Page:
Holmberg II is an irregular dwarf galaxy that is only about 11 million light-years from Earth. It is part of the M81 Galaxy Group. Cosmically speaking, this galaxy is pretty close and offers astronomers a great peek at how stars form. Huge bubbles of glowing hydrogen gas dominate this small galaxy. We see similar glowing star clouds in our galaxy, such as the Eagle Nebula’s Pillars of Creation or the Orion Nebula. Nebulae like these are rich in material needed for creating new stars. Usually the first stars to form from these clouds of gas and dust are huge, massive stars. These stars are much larger than our Sun and live short lives. They burn through their supply of hydrogen fuel in just a few million years. After they exhaust their fuel, the huge stars collapse on themselves. This collapse causes the star to burn much hotter and the star explodes as a supernova. Supernovae are violent explosions that give off so much energy that they can outshine an entire galaxy for short periods of time. The huge bubbles in Holmberg II; the largest is more than 5,500 light-years across, are really cavities blown out by shockwaves from supernova explosions. The shockwaves will push more gas and dust together where new stars can be created.

As you explore the starfields of Holmberg II look for the many far-away galaxies in the background. Like Holmberg II and our own Milky Way Galaxy, these galaxies also are home to huge clouds of gas that create new stars.

Newborn Stars and Scorpions

Credit: NASA, ESA, and P. Hartigan (Rice University)

This fiery star birth announcement resembles a scorpion in this image from the NASA/ESA Hubble Space Telescope.

Explore the cloud of energetic glowing gas surrounding this young star known as HH 2. What stories or pictures do you see in this image? Leave a note below.

These short-lived and small events are just at the edge of Hubble’s vision so there’s not much to zoom on. There’s plenty of action going on in this small space. Jets of material are blasting away from the newborn star at high-speed. They last only about 100,000 years. Astronomers call them Herbig-Haro (HH) objects in honor of George Herbig and Guillermo Haro, who studied them in the 1950s.

Stars form from collapsing clouds of hydrogen gas. Gravity pulls the material together into a spinning mass. When enough gathers in one place, a star may form as hydrogen atoms begin to fuse giving off light and heat. Planets may arise from the leftover material in the disk surrounding the newborn star. Material in the disk may also spiral toward the star only to be spewed out along the narrow beams of the star’s powerful magnetic field. Astronomers have been watching these jets over the past 14 years and have created movies as the jets flow outward like water.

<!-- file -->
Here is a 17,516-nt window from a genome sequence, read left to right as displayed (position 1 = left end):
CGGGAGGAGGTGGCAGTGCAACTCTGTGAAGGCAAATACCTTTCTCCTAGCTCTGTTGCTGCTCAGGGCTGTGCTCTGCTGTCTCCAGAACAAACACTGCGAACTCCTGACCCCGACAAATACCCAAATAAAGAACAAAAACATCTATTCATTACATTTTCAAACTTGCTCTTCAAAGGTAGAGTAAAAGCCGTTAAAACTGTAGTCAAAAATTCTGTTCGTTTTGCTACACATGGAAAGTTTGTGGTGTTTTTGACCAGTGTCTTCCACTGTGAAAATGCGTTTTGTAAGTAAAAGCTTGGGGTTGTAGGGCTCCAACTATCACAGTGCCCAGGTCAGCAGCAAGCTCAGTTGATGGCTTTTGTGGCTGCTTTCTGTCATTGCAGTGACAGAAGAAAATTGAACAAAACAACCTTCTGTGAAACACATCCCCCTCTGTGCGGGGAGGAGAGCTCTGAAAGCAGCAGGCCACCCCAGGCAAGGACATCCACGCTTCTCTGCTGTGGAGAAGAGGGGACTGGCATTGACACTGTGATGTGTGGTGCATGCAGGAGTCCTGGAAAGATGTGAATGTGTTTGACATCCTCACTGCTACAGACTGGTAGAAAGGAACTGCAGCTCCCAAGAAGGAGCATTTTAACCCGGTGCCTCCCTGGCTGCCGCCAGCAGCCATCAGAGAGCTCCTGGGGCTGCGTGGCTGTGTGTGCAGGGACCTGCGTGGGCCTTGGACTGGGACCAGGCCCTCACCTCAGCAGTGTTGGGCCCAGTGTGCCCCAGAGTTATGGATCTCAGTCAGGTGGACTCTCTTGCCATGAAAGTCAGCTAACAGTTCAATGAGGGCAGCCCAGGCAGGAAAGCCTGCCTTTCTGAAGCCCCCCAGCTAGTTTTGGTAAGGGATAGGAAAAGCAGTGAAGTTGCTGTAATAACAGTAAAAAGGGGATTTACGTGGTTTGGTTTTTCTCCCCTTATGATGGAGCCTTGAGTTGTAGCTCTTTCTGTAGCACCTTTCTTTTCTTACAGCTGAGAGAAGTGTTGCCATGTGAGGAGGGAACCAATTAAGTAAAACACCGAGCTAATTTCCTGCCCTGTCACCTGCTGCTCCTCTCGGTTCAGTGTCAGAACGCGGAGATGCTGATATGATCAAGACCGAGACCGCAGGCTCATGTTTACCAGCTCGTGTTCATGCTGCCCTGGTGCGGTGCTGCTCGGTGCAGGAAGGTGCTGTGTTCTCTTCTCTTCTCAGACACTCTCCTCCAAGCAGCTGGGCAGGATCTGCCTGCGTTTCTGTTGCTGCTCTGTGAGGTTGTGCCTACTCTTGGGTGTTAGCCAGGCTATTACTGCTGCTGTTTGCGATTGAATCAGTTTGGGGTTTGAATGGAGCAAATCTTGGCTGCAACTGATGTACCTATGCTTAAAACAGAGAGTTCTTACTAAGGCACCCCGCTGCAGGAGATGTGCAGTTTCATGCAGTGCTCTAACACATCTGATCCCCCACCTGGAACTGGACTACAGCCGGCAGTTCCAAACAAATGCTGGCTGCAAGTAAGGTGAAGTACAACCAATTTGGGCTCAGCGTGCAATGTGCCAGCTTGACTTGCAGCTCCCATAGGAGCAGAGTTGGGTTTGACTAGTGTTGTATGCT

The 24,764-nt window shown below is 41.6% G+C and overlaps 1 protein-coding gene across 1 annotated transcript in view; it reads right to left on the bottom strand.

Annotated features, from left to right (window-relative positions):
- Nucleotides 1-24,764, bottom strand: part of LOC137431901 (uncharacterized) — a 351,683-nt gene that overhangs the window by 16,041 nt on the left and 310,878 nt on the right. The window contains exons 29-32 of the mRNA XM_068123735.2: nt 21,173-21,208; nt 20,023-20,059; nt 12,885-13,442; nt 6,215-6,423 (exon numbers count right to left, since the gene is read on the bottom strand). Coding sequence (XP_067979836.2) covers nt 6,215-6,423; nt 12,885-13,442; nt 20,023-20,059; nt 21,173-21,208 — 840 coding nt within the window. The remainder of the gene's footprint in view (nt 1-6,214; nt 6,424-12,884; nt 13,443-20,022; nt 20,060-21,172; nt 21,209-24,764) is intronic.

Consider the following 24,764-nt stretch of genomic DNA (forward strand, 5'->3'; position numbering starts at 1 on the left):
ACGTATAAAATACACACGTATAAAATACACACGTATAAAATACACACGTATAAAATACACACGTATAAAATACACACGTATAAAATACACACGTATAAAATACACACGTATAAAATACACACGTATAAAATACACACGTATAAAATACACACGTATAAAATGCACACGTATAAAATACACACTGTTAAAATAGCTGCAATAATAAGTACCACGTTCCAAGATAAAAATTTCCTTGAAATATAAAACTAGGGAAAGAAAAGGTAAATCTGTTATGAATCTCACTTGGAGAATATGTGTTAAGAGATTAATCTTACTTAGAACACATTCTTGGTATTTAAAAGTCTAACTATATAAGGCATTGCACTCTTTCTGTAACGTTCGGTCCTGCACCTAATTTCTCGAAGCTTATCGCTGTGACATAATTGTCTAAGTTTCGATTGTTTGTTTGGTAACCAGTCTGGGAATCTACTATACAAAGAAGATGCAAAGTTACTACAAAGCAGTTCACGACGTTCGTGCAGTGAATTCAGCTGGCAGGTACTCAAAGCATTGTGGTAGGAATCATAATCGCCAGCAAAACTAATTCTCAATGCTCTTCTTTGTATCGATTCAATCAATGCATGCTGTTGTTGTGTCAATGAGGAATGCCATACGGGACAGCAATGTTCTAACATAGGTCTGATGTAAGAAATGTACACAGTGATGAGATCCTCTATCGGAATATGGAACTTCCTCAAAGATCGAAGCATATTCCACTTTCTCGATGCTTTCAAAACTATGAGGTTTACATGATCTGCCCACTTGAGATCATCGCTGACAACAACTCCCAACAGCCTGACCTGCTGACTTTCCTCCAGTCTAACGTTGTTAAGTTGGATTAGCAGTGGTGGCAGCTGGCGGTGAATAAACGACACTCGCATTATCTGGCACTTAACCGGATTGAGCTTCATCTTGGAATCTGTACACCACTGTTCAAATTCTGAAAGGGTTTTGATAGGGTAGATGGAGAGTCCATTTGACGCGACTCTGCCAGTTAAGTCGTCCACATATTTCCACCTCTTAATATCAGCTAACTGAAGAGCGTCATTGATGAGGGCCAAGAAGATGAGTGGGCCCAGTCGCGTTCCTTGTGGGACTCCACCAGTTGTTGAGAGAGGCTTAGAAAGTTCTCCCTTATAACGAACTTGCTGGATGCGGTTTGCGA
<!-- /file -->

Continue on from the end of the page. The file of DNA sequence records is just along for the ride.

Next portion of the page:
It remains a mystery why a star unleashes the jets or what role they play in star formation. Studying the jets provides a peek at how our Sun formed more than 4.5 billion years ago.

HH2 and other Herbig-Haro objects are found about 1,350 light-years from Earth in the Orion Nebula.

Galaxy Mice

Credit: NASA, H. Ford (JHU), G. Illingworth (UCSC/LO), M.Clampin (STScI), G. Hartig (STScI), the ACS Science Team, and ESA

Galaxies dance. At least these two are circling each other in a mouse and mouse game. Astronomers nicknamed these colliding galaxies The Mice because of their long streaming tails of stars, dust and gas. 300 million light years away toward the constellation Coma Berenices, these galaxies are called NGC 4676. They collided 160 million years ago.

The blue streams, forming the mouse tails in the image, are areas where hot, new stars are being born.

Eventually the pair will form a single giant galaxy. These galaxies give us a glimpse of what might happen billions of years from now when our Milky Way Galaxy collides with our neighbor, the Andromeda Galaxy (M31).

Hubble Space Telescope took the images used to make this one image in 2002.

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The ancient peoples saw pictures in the sky. From those patterns in the heavens, ancient storytellers created legends about heroes, maidens, dragons, bears, centaurs, dogs and mythical creatures...